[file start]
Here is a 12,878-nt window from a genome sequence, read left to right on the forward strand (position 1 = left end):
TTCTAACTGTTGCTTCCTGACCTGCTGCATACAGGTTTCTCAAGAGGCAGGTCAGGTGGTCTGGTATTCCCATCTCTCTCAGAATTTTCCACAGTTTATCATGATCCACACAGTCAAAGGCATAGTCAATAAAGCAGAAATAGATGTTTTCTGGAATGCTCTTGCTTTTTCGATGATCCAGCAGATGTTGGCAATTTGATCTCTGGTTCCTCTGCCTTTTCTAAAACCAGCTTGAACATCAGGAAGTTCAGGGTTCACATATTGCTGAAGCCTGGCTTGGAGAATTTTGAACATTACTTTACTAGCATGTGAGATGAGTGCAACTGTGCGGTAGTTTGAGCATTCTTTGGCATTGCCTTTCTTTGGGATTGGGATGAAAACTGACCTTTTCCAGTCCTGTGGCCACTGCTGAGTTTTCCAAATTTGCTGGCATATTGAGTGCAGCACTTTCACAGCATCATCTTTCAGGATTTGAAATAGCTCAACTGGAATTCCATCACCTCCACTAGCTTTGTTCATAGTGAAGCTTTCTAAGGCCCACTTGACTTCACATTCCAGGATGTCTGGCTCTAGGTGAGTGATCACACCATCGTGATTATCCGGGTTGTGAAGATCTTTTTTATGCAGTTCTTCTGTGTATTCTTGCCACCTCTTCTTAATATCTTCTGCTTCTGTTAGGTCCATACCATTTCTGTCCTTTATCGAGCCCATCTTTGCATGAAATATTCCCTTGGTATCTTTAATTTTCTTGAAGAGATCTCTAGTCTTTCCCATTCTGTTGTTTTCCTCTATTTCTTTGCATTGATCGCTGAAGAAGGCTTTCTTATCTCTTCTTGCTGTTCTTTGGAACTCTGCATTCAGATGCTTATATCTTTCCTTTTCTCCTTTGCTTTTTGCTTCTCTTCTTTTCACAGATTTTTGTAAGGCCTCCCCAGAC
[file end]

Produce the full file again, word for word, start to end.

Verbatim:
Here is a 12,878-nt window from a genome sequence, read left to right on the forward strand (position 1 = left end):
TTCTAACTGTTGCTTCCTGACCTGCTGCATACAGGTTTCTCAAGAGGCAGGTCAGGTGGTCTGGTATTCCCATCTCTCTCAGAATTTTCCACAGTTTATCATGATCCACACAGTCAAAGGCATAGTCAATAAAGCAGAAATAGATGTTTTCTGGAATGCTCTTGCTTTTTCGATGATCCAGCAGATGTTGGCAATTTGATCTCTGGTTCCTCTGCCTTTTCTAAAACCAGCTTGAACATCAGGAAGTTCAGGGTTCACATATTGCTGAAGCCTGGCTTGGAGAATTTTGAACATTACTTTACTAGCATGTGAGATGAGTGCAACTGTGCGGTAGTTTGAGCATTCTTTGGCATTGCCTTTCTTTGGGATTGGGATGAAAACTGACCTTTTCCAGTCCTGTGGCCACTGCTGAGTTTTCCAAATTTGCTGGCATATTGAGTGCAGCACTTTCACAGCATCATCTTTCAGGATTTGAAATAGCTCAACTGGAATTCCATCACCTCCACTAGCTTTGTTCATAGTGAAGCTTTCTAAGGCCCACTTGACTTCACATTCCAGGATGTCTGGCTCTAGGTGAGTGATCACACCATCGTGATTATCCGGGTTGTGAAGATCTTTTTTATGCAGTTCTTCTGTGTATTCTTGCCACCTCTTCTTAATATCTTCTGCTTCTGTTAGGTCCATACCATTTCTGTCCTTTATCGAGCCCATCTTTGCATGAAATATTCCCTTGGTATCTTTAATTTTCTTGAAGAGATCTCTAGTCTTTCCCATTCTGTTGTTTTCCTCTATTTCTTTGCATTGATCGCTGAAGAAGGCTTTCTTATCTCTTCTTGCTGTTCTTTGGAACTCTGCATTCAGATGCTTATATCTTTCCTTTTCTCCTTTGCTTTTTGCTTCTCTTCTTTTCACAGATTTTTGTAAGGCCTCCCCAGAC